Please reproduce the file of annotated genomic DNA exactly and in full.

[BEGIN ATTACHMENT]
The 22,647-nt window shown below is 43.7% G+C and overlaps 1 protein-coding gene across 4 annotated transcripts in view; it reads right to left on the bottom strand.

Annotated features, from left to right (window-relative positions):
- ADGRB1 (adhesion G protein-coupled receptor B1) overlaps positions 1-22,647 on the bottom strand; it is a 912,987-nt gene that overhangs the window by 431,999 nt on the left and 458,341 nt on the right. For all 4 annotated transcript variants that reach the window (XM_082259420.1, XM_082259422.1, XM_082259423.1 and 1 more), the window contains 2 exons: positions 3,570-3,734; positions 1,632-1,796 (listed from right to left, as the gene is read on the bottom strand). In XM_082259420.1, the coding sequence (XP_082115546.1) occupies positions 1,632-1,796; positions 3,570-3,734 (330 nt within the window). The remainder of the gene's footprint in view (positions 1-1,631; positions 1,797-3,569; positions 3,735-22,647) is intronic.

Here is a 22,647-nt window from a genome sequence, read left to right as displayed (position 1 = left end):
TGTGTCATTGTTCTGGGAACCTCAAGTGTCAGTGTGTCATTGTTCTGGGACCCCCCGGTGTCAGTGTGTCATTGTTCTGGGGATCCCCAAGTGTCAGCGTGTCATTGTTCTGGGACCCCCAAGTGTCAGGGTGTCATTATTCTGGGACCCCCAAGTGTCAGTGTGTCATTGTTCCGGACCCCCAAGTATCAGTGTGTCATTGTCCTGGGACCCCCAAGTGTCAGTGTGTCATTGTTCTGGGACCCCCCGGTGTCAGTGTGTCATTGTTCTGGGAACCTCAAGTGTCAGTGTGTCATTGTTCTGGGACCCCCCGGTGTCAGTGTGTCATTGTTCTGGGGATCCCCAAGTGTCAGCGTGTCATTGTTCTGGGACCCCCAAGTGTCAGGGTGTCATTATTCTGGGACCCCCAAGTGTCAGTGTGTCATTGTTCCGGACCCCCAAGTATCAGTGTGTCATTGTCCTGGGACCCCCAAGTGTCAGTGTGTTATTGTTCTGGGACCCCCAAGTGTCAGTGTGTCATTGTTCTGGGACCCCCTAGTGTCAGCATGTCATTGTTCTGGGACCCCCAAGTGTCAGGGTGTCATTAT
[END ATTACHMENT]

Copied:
The 22,647-nt window shown below is 43.7% G+C and overlaps 1 protein-coding gene across 4 annotated transcripts in view; it reads right to left on the bottom strand.

Annotated features, from left to right (window-relative positions):
- ADGRB1 (adhesion G protein-coupled receptor B1) overlaps positions 1-22,647 on the bottom strand; it is a 912,987-nt gene that overhangs the window by 431,999 nt on the left and 458,341 nt on the right. For all 4 annotated transcript variants that reach the window (XM_082259420.1, XM_082259422.1, XM_082259423.1 and 1 more), the window contains 2 exons: positions 3,570-3,734; positions 1,632-1,796 (listed from right to left, as the gene is read on the bottom strand). In XM_082259420.1, the coding sequence (XP_082115546.1) occupies positions 1,632-1,796; positions 3,570-3,734 (330 nt within the window). The remainder of the gene's footprint in view (positions 1-1,631; positions 1,797-3,569; positions 3,735-22,647) is intronic.

Here is a 22,647-nt window from a genome sequence, read left to right as displayed (position 1 = left end):
TGTGTCATTGTTCTGGGAACCTCAAGTGTCAGTGTGTCATTGTTCTGGGACCCCCCGGTGTCAGTGTGTCATTGTTCTGGGGATCCCCAAGTGTCAGCGTGTCATTGTTCTGGGACCCCCAAGTGTCAGGGTGTCATTATTCTGGGACCCCCAAGTGTCAGTGTGTCATTGTTCCGGACCCCCAAGTATCAGTGTGTCATTGTCCTGGGACCCCCAAGTGTCAGTGTGTCATTGTTCTGGGACCCCCCGGTGTCAGTGTGTCATTGTTCTGGGAACCTCAAGTGTCAGTGTGTCATTGTTCTGGGACCCCCCGGTGTCAGTGTGTCATTGTTCTGGGGATCCCCAAGTGTCAGCGTGTCATTGTTCTGGGACCCCCAAGTGTCAGGGTGTCATTATTCTGGGACCCCCAAGTGTCAGTGTGTCATTGTTCCGGACCCCCAAGTATCAGTGTGTCATTGTCCTGGGACCCCCAAGTGTCAGTGTGTTATTGTTCTGGGACCCCCAAGTGTCAGTGTGTCATTGTTCTGGGACCCCCTAGTGTCAGCATGTCATTGTTCTGGGACCCCCAAGTGTCAGGGTGTCATTAT